March 25 - July 31, 2008
"Danse Macabre" (literally translated as "Gruesome Dance" or "Death's Dance" (first performed in 1875) is the name of opus 40 by French composer Camille Saint-SaÃ«ns.
The symphonic poem is based upon a poem by Henri Cazalis, on an old French superstition: "Death" appears at midnight every year on Halloween. Death has the power to call forth the dead from their graves to dance for him while he plays his fiddle. His skeletons dance for him until the first break of dawn, when they must return to their graves until the next year.
Zig, zig, zig, Death in a cadence,
Striking with his heel a tomb,
Death at midnight plays a dance-tune,
Zig, zig, zig, on his violin.
The winter wind blows and the night is dark;
Moans are heard in the linden trees.
Through the gloom, white skeletons pass,
Running and leaping in their shrouds.
Zig, zig, zig, each one is frisking,
The bones of the dancers are heard to crack
But hist! of a sudden they quit the round,
They push forward, they fly; the cock has crowed.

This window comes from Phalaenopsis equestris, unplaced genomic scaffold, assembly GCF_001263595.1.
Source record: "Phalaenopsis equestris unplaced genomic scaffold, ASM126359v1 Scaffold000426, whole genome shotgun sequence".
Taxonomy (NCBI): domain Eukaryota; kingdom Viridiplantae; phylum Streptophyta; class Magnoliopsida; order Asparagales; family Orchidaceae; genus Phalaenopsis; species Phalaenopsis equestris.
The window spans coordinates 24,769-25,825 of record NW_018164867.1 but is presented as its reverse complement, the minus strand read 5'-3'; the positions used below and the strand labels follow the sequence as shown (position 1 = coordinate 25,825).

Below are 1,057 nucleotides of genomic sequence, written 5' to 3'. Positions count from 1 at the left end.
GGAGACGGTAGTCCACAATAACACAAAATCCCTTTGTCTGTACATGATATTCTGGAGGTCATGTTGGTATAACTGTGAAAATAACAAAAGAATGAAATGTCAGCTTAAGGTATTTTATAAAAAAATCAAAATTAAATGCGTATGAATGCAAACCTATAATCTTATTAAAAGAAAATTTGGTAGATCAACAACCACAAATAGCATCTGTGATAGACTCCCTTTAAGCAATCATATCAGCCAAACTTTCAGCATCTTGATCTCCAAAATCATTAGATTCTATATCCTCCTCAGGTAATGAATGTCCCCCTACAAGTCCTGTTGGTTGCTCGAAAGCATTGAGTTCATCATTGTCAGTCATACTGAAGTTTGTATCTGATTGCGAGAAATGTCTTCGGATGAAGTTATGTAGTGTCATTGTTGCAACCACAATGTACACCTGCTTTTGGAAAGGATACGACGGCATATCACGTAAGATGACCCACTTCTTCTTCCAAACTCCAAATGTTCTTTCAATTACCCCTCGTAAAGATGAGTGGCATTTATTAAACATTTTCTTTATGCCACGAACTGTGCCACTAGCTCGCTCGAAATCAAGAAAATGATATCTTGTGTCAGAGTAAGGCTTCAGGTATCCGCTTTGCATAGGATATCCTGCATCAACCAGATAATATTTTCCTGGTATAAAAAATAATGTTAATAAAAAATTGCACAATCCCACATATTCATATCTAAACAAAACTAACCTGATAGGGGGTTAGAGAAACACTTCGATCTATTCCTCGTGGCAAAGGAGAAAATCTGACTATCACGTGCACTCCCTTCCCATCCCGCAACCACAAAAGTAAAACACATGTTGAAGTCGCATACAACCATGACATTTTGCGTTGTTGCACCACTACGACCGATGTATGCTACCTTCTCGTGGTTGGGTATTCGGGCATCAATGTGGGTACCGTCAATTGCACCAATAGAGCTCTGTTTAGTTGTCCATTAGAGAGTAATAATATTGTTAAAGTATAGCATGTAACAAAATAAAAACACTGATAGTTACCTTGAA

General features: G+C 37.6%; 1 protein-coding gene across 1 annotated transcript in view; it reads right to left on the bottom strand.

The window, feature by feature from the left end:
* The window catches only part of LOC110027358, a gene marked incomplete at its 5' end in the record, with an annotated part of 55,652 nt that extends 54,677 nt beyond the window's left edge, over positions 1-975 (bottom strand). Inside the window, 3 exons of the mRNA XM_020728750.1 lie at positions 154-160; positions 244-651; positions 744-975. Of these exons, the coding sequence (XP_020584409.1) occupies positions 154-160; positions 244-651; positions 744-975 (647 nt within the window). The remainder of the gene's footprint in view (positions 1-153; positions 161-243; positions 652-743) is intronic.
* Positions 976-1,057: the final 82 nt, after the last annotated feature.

The piece opens with a harp playing a single note, D, twelve times to signify the clock striking midnight, accompanied by soft chords from the string section. This then leads to the eerie E flat and A chords (also known as a tritone or the "Devil's chord") represented by a solo violin with its E-string tuned to an E-flat in an example of scordatura tuning--(literally Italian for "mistuning" or cross-tuning), representing death on his fiddle. After which the main theme is heard and is followed by a descending scale on the solo violin. The rest of the orchestra, particularly the lower instruments of the string section, then joins in on the descending scale. The main theme and the scale is then heard throughout the various sections of the orchestra until it breaks to the solo violin and the harp playing the scale. The piece becomes more energetic and climaxes at this point; the full orchestra playing with strong dynamics.Towards the end of the piece, there is another violin solo, now modulating, which is then joined by the rest of the orchestra. The final section, a pianissimo, represents the dawn breaking and the skeletons returning to their graves--and Death thumbs his nose at the dawn before disappearing for another year.
You hear Death striking a tomb with his heel, the dance-tune on the violin, the winter wind blowing, moans in the trees, skeletons running and leaping in their shrouds, bones of the dancers cracking and a sudden stop when the cock crows. I call it "A Weird Waltz".
The piece makes use of the xylophone in a particular theme to imitate the sounds of rattling bones. Saint-SaÃ«ns uses a similar motif in the 'Fossils' part of his "Carnival of the Animals". (I'm working on a MIDI file of that one, too!)